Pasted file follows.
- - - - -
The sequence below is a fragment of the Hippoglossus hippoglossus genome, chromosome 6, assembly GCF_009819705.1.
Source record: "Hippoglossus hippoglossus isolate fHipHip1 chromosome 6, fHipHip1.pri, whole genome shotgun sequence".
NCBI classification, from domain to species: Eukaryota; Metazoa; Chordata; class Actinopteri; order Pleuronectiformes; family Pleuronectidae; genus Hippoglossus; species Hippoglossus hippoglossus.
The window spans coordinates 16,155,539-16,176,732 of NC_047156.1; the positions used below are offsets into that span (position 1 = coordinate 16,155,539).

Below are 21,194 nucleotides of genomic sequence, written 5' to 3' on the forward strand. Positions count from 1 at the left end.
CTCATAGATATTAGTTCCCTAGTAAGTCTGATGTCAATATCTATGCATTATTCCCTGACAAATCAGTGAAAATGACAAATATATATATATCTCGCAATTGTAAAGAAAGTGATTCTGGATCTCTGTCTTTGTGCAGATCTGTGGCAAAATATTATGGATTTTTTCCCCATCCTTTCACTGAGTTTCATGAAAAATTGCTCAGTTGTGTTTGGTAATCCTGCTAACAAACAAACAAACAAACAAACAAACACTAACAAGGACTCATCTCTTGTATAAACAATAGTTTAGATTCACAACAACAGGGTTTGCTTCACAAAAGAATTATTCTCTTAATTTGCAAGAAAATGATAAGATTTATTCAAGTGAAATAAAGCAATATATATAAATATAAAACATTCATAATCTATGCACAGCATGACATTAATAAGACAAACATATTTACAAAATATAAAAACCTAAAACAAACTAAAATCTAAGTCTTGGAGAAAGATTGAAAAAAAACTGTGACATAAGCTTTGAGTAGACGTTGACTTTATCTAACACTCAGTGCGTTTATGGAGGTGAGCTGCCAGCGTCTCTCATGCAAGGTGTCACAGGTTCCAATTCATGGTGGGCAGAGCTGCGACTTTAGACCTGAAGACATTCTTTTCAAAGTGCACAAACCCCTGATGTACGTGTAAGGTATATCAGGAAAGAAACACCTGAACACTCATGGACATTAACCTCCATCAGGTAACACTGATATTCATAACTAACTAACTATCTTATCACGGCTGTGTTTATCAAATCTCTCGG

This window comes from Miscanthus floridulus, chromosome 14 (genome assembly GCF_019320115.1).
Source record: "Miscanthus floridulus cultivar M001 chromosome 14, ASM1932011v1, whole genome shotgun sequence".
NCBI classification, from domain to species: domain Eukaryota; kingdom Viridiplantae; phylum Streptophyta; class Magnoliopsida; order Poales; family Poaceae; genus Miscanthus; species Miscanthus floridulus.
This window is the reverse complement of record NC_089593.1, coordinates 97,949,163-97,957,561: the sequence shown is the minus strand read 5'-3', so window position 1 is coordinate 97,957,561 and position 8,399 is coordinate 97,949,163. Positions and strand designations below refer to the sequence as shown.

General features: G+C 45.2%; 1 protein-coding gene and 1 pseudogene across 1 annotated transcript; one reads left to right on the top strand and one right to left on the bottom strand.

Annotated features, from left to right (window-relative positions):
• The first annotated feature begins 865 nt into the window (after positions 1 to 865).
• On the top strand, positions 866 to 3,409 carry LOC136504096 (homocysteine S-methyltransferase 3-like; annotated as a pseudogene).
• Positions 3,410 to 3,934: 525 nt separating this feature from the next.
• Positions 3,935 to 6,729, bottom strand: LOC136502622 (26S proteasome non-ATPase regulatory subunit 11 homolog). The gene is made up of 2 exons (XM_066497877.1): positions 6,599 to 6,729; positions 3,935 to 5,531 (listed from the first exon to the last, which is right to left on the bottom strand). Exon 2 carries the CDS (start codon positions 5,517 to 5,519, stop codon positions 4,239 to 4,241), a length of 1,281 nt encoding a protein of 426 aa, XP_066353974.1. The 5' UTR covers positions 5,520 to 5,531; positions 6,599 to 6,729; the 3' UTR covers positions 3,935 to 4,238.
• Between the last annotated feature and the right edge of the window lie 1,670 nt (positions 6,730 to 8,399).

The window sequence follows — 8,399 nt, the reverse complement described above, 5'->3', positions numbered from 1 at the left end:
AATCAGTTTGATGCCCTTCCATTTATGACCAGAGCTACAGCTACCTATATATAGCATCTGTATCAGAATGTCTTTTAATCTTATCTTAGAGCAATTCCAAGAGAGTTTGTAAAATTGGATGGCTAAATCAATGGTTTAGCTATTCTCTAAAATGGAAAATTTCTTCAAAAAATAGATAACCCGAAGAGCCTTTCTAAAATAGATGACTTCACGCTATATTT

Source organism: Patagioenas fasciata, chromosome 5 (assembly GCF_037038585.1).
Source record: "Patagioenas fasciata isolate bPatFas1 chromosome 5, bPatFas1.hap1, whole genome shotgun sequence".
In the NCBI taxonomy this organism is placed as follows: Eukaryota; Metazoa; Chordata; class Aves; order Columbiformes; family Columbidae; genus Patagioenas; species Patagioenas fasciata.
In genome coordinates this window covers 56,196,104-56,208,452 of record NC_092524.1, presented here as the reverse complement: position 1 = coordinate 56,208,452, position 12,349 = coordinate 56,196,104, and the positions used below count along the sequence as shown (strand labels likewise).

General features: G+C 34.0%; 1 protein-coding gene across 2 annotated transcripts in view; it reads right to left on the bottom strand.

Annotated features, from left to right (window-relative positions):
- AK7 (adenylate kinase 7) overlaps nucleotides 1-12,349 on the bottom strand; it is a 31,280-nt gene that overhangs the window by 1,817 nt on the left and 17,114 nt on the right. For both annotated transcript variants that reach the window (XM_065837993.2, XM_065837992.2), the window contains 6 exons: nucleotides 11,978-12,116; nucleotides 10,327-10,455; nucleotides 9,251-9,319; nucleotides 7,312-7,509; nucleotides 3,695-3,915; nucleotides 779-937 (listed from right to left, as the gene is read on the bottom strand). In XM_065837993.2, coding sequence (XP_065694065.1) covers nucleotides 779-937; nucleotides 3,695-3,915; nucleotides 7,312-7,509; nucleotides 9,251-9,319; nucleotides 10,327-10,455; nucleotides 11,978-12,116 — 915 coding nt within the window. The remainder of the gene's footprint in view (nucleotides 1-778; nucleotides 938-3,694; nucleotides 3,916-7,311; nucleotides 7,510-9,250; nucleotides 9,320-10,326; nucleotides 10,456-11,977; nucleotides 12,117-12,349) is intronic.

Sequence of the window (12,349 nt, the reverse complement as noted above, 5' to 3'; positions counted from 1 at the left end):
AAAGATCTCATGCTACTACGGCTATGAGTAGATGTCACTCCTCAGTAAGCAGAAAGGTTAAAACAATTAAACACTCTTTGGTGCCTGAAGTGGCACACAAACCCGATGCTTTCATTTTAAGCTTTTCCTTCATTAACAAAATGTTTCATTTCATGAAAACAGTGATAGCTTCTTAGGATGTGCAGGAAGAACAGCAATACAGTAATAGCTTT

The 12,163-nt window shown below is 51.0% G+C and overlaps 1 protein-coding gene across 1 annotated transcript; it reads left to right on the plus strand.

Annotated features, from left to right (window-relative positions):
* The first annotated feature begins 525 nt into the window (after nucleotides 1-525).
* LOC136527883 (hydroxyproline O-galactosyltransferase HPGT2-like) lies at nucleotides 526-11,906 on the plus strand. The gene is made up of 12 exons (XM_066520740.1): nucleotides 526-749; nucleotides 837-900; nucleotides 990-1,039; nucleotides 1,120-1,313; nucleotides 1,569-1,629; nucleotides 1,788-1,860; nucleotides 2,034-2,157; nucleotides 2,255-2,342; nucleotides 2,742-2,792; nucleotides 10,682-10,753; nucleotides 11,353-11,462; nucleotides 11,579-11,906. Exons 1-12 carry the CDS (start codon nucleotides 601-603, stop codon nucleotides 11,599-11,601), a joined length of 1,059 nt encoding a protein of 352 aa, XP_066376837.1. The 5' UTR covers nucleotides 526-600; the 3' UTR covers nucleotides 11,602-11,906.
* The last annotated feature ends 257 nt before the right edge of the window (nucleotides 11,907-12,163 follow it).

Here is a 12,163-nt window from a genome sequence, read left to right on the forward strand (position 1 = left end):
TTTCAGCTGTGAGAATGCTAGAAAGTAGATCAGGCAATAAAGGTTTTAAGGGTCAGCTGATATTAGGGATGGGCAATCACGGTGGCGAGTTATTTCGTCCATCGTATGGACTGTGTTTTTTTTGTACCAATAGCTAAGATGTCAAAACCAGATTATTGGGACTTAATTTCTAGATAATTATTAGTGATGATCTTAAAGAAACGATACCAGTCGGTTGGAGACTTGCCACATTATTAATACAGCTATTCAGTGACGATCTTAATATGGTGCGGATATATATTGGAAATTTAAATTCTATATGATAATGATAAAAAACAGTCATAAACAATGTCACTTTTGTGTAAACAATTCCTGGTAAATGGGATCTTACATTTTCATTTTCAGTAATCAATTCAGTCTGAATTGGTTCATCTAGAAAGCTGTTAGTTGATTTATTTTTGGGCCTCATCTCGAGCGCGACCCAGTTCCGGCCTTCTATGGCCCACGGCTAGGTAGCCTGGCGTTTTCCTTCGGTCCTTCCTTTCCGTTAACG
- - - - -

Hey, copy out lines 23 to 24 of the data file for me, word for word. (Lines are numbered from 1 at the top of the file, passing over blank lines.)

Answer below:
In genome coordinates this window covers 56,196,104-56,208,452 of record NC_092524.1, presented here as the reverse complement: position 1 = coordinate 56,208,452, position 12,349 = coordinate 56,196,104, and the positions used below count along the sequence as shown (strand labels likewise).

General features: G+C 34.0%; 1 protein-coding gene across 2 annotated transcripts in view; it reads right to left on the bottom strand.